This exhibition celebrates the expressiveness of the human face. The diverse designs focus on a variety of both emotional states and the ways in which people interact: contemplation, joy, community, work and play.  Based on the companion book, Art Quilt Portfolio: People and Portraits, the exhibition shows two works by each of the book’s 20 Featured Artists.

Two of Kathy Nida’s quilts were juried into this exhibit, which has traveled a number of places, including previous Quilt Week ® (AQS) venues.

Kathy’s inspiration and narrative for her quilt that caused quite the commotion in Grand Rapids last week reads as such:

“This quilt is I Was Not Wearing a Life Jacket, completed in September 2010, touring with the People and Portraits exhibit since October 2013. The title comes from a radio ad I was listening to while pondering the meaning of this quilt, which came almost entirely out of a running nightmare I had for over a week, where I was losing things in the water and people were standing around not helping, and I was diving down and trying to find the things I lost, which ranged from my phone to babies, actual babies, and I’d wake up panicked and breathing fast. Here’s the official statement (which I found very difficult to write…almost as difficult to explain the piece)…”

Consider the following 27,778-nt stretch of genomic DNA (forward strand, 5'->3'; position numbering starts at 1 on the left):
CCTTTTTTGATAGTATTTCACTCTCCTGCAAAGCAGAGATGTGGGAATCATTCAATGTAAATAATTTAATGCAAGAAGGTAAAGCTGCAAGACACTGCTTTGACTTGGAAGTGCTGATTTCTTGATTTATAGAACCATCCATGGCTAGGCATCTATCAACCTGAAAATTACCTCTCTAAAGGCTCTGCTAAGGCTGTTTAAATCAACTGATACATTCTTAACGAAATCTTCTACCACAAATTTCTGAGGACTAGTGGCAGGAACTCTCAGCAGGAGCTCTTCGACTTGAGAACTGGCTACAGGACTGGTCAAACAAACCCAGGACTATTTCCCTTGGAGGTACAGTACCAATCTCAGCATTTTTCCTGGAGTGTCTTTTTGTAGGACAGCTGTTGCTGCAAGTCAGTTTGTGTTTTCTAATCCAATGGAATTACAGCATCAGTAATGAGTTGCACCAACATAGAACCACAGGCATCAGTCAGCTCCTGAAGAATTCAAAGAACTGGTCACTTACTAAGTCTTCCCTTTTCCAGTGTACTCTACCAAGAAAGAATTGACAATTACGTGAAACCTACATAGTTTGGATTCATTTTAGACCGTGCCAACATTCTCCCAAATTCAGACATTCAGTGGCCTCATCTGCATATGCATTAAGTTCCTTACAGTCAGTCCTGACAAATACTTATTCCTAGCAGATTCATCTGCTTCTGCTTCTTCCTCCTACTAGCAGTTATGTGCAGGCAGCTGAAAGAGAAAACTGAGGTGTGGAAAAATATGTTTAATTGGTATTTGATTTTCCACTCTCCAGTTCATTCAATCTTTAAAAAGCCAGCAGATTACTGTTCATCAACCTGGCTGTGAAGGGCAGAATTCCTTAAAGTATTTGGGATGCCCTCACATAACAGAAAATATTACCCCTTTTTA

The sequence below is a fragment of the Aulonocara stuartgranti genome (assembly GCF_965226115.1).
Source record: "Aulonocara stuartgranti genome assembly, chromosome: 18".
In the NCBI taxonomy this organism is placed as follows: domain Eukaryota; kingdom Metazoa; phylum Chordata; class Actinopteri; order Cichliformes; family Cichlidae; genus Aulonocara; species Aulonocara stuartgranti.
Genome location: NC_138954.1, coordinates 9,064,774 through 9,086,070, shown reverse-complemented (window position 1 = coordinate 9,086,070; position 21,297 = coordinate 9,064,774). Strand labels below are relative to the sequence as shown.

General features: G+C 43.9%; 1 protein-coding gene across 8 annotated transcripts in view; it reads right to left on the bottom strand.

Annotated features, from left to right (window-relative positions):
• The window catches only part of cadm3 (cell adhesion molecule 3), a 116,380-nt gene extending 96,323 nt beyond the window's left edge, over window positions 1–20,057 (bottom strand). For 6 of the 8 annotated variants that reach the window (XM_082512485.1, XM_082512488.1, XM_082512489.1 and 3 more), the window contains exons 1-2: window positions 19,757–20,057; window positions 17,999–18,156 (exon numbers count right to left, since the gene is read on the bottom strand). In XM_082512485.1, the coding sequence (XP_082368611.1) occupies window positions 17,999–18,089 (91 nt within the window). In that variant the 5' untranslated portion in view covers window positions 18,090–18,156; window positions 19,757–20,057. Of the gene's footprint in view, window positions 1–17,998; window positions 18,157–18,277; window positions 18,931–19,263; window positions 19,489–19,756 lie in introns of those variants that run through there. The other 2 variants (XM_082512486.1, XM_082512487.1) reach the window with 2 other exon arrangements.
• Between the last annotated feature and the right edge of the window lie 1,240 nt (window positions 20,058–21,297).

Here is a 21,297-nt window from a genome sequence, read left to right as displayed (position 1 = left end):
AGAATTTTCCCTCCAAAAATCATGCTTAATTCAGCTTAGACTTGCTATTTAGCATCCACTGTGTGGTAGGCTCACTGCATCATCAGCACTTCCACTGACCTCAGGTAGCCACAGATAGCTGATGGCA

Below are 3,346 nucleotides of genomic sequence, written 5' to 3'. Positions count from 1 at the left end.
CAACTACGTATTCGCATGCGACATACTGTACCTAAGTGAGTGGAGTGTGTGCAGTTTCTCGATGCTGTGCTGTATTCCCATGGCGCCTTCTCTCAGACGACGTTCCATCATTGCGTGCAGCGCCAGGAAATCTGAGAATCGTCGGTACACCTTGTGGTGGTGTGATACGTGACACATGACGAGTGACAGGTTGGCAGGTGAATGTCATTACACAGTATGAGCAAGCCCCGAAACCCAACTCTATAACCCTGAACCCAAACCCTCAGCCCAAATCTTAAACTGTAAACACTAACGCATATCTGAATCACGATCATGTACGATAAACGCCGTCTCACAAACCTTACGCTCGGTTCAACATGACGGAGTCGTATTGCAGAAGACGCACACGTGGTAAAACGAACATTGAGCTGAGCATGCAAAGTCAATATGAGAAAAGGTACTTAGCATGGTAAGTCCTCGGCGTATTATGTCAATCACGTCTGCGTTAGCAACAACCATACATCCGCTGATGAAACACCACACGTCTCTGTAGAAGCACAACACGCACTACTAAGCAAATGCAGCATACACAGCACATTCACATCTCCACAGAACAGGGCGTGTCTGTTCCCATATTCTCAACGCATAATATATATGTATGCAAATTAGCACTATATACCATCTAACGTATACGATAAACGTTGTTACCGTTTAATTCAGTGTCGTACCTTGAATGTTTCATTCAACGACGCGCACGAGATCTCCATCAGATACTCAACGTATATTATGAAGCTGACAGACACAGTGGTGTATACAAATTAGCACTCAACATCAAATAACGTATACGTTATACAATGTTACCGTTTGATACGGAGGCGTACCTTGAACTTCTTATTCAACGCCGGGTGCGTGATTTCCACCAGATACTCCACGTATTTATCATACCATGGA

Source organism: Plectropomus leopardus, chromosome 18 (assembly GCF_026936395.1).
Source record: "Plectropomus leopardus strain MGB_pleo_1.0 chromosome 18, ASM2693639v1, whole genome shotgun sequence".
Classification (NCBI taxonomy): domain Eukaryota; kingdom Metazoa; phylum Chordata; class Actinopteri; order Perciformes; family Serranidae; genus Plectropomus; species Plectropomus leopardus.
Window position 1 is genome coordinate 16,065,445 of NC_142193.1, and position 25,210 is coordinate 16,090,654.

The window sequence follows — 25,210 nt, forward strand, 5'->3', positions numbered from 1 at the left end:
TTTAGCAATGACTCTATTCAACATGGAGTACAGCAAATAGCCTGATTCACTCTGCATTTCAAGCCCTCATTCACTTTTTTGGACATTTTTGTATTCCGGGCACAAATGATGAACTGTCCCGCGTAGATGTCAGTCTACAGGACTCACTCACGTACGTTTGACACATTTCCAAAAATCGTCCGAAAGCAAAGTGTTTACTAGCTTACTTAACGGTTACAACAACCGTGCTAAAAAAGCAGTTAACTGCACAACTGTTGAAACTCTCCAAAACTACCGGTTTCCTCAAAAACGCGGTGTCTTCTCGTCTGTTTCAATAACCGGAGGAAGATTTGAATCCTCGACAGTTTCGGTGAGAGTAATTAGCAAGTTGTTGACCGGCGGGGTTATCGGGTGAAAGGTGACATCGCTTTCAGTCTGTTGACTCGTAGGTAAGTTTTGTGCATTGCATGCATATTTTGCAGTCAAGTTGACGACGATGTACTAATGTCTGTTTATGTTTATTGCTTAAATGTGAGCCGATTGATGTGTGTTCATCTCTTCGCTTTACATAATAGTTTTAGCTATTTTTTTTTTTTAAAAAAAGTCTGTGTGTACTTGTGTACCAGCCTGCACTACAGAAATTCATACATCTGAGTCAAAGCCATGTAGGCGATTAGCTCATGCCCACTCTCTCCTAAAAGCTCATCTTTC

Two sisters in a strange land. A lost life jacket.
 A nasty oil spill.
 No explanation needed.

My dream inhabited by strangers.

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Circling back to the purpose and narrative of the exhibit as a whole, I can certainly appreciate why this quilt was included. It’s about human emotion–panic. It’s not comfortable to look at. It is a nightmare; it’s about fear, about sisterhood and motherhood, about our future, the future of our children. It’s not meant to be a pleasant quilt. Let’s remember the context of where this quilt was placed: in an art quilt exhibit, with the specific title “People and Portraits.”